California construction workers sometimes have to be in treacherous positions, including confined spaces — such as holes, trenches and tunnels. When it is required that workers be in these types of hazardous environments, employers and site managers should take every possible step to avoid an on-the-job injury. Requirements from the Occupational Safety and Health Administration dictate that employers carefully evaluate the space before workers enter.
OSHA also requires that those working in a confined space are fully aware of any precautions that should be taken in order to remain safe. Additionally, workers should be trained to take necessary precautions in these hazardous spaces. Employers must be prepared with a plan to rescue workers in case of an accident or entrapment.
According to OSHA, a confined space is one that is not designed for continual use or employee access. These spaces must be large enough that an employee can bodily enter it, even if means for entrance and exit are limited. In certain cases, confined spaces require a special permit before operations can commence within the potentially hazardous area.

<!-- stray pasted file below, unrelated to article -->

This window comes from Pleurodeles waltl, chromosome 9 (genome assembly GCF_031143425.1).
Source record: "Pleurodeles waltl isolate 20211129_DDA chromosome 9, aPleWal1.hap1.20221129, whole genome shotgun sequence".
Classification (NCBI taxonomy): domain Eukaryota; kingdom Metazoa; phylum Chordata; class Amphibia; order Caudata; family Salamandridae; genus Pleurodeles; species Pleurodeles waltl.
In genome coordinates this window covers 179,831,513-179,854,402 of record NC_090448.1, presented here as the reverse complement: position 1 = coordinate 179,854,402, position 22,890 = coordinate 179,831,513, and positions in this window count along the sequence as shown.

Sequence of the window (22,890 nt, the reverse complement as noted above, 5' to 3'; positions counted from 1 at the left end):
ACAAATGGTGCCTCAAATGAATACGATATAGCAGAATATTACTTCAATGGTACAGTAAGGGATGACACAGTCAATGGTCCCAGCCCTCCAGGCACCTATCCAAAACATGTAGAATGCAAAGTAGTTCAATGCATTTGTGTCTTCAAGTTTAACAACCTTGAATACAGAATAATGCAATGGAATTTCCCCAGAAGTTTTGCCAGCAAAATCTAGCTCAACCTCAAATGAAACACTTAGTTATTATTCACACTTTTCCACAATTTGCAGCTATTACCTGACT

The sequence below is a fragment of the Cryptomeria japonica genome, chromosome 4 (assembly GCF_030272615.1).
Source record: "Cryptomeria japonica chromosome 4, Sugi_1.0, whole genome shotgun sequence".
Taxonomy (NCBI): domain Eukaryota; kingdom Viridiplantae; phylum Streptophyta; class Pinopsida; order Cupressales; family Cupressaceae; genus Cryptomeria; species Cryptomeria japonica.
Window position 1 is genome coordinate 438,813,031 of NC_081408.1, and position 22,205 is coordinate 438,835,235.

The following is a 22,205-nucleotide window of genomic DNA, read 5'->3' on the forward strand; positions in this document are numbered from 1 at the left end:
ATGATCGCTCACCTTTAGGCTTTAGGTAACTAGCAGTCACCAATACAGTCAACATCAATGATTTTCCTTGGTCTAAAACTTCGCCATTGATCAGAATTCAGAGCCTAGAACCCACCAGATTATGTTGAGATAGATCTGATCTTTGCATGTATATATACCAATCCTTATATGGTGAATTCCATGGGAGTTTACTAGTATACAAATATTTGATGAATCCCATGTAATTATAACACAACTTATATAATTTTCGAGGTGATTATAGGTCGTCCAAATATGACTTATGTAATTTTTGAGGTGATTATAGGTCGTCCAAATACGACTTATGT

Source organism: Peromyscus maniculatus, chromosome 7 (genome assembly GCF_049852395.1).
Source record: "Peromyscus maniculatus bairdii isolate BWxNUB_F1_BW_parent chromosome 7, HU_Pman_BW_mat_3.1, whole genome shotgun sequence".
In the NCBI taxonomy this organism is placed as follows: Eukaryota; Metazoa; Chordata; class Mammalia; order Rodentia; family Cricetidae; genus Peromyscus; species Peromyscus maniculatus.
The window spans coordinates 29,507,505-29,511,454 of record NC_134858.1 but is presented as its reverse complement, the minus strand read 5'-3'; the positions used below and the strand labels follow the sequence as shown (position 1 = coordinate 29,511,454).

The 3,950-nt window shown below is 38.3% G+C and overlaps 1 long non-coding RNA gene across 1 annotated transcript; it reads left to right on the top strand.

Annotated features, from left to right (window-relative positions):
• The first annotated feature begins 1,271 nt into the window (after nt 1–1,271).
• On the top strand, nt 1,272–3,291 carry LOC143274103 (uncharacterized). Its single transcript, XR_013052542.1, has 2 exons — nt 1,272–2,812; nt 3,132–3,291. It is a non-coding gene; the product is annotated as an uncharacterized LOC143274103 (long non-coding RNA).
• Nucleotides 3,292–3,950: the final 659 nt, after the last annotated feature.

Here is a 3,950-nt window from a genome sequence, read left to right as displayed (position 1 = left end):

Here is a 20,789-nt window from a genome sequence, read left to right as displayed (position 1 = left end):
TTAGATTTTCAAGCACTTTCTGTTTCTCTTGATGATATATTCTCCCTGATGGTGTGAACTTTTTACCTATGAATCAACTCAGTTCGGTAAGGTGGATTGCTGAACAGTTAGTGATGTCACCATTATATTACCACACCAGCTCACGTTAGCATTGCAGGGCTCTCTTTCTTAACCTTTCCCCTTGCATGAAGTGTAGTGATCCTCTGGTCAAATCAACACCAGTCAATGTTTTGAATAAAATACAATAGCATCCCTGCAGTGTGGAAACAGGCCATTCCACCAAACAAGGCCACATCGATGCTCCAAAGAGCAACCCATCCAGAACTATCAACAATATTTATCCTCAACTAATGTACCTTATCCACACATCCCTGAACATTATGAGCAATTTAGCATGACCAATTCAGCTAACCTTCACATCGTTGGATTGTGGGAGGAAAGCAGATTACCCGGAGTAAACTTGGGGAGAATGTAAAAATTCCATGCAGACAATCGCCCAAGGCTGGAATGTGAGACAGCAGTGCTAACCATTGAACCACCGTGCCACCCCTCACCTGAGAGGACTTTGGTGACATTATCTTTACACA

Employees have rights that must be protected, including the right to a work environment that is free from unnecessary hazards. In the construction industry, it is not unusual for workers to be faced with certain dangers, but California employers bear the burden of ensuring that training and safety take a top priority. When an on-the-job injury does occur while working in a confined space, workers may seek financial recovery through workers’ compensation benefits.
Source: osha.gov, “Protecting Construction Workers in Confined Spaces: Small Entity Compliance Guide“, Accessed on Jan. 5, 2016